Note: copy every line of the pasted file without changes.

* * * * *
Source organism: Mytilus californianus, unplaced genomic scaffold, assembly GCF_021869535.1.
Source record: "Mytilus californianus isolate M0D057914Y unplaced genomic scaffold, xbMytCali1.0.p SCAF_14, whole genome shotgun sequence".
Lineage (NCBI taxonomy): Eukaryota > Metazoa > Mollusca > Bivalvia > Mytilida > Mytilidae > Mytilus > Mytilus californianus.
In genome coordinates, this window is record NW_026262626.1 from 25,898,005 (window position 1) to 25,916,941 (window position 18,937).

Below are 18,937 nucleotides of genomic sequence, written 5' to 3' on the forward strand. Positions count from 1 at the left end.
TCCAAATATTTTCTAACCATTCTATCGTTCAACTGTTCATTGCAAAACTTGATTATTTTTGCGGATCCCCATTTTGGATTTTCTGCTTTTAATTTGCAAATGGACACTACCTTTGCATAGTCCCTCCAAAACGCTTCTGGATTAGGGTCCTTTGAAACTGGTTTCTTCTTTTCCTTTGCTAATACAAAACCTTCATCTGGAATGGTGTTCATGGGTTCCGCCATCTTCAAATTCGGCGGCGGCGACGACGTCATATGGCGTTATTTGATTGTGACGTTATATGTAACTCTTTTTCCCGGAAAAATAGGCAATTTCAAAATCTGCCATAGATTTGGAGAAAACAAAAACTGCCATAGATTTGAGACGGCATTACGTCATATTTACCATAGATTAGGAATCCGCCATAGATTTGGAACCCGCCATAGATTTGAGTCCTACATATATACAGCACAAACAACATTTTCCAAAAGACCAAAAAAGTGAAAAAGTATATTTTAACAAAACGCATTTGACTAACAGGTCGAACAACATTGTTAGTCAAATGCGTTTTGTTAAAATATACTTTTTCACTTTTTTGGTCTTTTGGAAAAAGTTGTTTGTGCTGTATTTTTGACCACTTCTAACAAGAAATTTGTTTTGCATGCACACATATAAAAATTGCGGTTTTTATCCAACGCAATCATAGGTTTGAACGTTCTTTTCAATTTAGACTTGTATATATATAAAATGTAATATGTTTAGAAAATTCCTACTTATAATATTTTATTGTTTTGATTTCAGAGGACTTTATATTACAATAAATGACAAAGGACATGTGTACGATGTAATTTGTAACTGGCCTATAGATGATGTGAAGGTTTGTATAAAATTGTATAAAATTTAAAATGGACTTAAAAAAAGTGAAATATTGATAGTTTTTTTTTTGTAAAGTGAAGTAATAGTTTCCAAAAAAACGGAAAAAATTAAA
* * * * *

Source organism: Mytilus californianus, unplaced genomic scaffold, assembly GCF_021869535.1.
Source record: "Mytilus californianus isolate M0D057914Y unplaced genomic scaffold, xbMytCali1.0.p SCAF_14, whole genome shotgun sequence".
Lineage (NCBI taxonomy): Eukaryota > Metazoa > Mollusca > Bivalvia > Mytilida > Mytilidae > Mytilus > Mytilus californianus.
In genome coordinates, this window is record NW_026262626.1 from 25,898,005 (window position 1) to 25,916,941 (window position 18,937).

Below are 18,937 nucleotides of genomic sequence, written 5' to 3' on the forward strand. Positions count from 1 at the left end.
TCCAAATATTTTCTAACCATTCTATCGTTCAACTGTTCATTGCAAAACTTGATTATTTTTGCGGATCCCCATTTTGGATTTTCTGCTTTTAATTTGCAAATGGACACTACCTTTGCATAGTCCCTCCAAAACGCTTCTGGATTAGGGTCCTTTGAAACTGGTTTCTTCTTTTCCTTTGCTAATACAAAACCTTCATCTGGAATGGTGTTCATGGGTTCCGCCATCTTCAAATTCGGCGGCGGCGACGACGTCATATGGCGTTATTTGATTGTGACGTTATATGTAACTCTTTTTCCCGGAAAAATAGGCAATTTCAAAATCTGCCATAGATTTGGAGAAAACAAAAACTGCCATAGATTTGAGACGGCATTACGTCATATTTACCATAGATTAGGAATCCGCCATAGATTTGGAACCCGCCATAGATTTGAGTCCTACATATATACAGCACAAACAACATTTTCCAAAAGACCAAAAAAGTGAAAAAGTATATTTTAACAAAACGCATTTGACTAACAGGTCGAACAACATTGTTAGTCAAATGCGTTTTGTTAAAATATACTTTTTCACTTTTTTGGTCTTTTGGAAAAAGTTGTTTGTGCTGTATTTTTGACCACTTCTAACAAGAAATTTGTTTTGCATGCACACATATAAAAATTGCGGTTTTTATCCAACGCAATCATAGGTTTGAACGTTCTTTTCAATTTAGACTTGTATATATATAAAATGTAATATGTTTAGAAAATTCCTACTTATAATATTTTATTGTTTTGATTTCAGAGGACTTTATATTACAATAAATGACAAAGGACATGTGTACGATGTAATTTGTAACTGGCCTATAGATGATGTGAAGGTTTGTATAAAATTGTATAAAATTTAAAATGGACTTAAAAAAAGTGAAATATTGATAGTTTTTTTTTTGTAAAGTGAAGTAATAGTTTCCAAAAAAACGGAAAAAATTAAA